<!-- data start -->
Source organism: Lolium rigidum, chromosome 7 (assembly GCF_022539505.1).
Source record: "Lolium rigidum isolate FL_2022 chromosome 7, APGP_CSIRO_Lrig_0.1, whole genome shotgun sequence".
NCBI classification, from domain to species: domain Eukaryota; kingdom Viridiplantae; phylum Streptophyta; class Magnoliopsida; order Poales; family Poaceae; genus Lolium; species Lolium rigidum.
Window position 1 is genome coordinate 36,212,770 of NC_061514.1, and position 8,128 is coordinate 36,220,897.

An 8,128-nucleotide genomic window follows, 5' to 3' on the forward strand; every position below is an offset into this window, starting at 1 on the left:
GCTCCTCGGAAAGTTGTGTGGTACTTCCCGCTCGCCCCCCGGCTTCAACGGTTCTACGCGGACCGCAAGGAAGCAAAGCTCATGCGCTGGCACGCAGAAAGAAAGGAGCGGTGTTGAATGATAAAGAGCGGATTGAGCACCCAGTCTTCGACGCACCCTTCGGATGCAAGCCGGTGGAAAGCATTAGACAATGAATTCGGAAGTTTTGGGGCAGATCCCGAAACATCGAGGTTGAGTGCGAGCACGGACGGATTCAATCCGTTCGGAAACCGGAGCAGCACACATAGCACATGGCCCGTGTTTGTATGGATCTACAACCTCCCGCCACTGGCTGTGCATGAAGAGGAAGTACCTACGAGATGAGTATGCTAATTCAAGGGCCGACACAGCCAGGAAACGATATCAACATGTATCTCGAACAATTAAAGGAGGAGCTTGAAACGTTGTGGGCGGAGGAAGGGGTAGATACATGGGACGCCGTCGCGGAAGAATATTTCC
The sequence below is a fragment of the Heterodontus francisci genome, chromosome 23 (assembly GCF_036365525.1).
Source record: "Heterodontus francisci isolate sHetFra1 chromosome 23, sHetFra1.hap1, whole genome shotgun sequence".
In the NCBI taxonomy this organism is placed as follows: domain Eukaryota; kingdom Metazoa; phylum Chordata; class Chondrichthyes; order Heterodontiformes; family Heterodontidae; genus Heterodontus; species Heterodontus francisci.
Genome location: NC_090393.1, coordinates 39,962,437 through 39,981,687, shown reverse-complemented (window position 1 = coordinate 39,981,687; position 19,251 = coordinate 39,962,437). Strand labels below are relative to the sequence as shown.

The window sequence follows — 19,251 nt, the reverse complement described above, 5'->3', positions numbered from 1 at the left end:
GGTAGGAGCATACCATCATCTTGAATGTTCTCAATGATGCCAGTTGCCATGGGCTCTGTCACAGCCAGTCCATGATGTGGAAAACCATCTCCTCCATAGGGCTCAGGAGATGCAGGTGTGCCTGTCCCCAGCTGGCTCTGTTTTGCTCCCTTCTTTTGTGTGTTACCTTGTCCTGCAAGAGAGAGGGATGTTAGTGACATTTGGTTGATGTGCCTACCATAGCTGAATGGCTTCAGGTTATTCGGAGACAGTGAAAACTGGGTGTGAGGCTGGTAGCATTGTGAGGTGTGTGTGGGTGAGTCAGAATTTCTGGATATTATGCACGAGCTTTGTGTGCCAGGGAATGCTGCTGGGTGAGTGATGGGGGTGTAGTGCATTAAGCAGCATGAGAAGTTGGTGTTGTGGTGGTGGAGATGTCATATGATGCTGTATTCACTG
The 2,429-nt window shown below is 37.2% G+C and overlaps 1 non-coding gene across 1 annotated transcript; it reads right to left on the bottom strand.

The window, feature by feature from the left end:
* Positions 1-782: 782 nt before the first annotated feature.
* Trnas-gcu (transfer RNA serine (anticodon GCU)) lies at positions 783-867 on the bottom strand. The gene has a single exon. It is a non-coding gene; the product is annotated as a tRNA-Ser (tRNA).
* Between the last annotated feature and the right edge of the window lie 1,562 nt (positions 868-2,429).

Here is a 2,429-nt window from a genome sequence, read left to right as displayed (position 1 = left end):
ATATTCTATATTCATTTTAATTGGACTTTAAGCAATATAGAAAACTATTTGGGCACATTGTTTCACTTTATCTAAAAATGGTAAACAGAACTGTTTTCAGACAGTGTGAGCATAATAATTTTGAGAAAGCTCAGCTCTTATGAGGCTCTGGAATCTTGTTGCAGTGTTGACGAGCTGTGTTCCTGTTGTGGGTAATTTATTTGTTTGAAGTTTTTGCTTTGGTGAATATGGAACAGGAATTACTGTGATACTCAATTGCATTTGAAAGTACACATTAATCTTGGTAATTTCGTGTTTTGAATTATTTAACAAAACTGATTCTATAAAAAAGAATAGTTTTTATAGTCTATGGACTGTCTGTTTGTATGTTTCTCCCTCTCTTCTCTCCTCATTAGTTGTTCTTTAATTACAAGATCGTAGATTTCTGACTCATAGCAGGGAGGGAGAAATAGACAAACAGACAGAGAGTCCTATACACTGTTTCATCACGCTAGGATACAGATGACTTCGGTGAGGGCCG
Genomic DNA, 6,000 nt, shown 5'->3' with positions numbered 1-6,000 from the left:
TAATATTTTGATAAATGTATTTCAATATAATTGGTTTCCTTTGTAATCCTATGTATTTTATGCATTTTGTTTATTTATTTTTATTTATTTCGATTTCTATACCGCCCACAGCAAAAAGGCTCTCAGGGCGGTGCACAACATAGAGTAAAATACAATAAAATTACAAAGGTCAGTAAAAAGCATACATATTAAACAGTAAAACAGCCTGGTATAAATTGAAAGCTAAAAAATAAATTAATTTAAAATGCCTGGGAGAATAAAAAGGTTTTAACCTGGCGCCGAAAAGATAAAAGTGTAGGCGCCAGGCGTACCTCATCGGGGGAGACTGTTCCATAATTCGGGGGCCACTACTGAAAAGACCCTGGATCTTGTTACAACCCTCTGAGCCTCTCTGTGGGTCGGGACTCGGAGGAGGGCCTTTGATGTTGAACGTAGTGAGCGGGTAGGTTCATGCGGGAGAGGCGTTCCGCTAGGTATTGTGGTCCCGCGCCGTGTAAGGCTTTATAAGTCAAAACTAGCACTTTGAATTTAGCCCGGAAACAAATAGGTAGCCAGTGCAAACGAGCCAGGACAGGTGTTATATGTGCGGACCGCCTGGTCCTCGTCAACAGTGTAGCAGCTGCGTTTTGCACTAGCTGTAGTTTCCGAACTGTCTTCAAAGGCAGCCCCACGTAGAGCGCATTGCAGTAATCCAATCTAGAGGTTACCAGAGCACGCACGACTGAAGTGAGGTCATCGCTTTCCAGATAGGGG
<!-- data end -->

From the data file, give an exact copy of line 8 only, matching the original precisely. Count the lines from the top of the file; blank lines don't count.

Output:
Source record: "Heterodontus francisci isolate sHetFra1 chromosome 23, sHetFra1.hap1, whole genome shotgun sequence".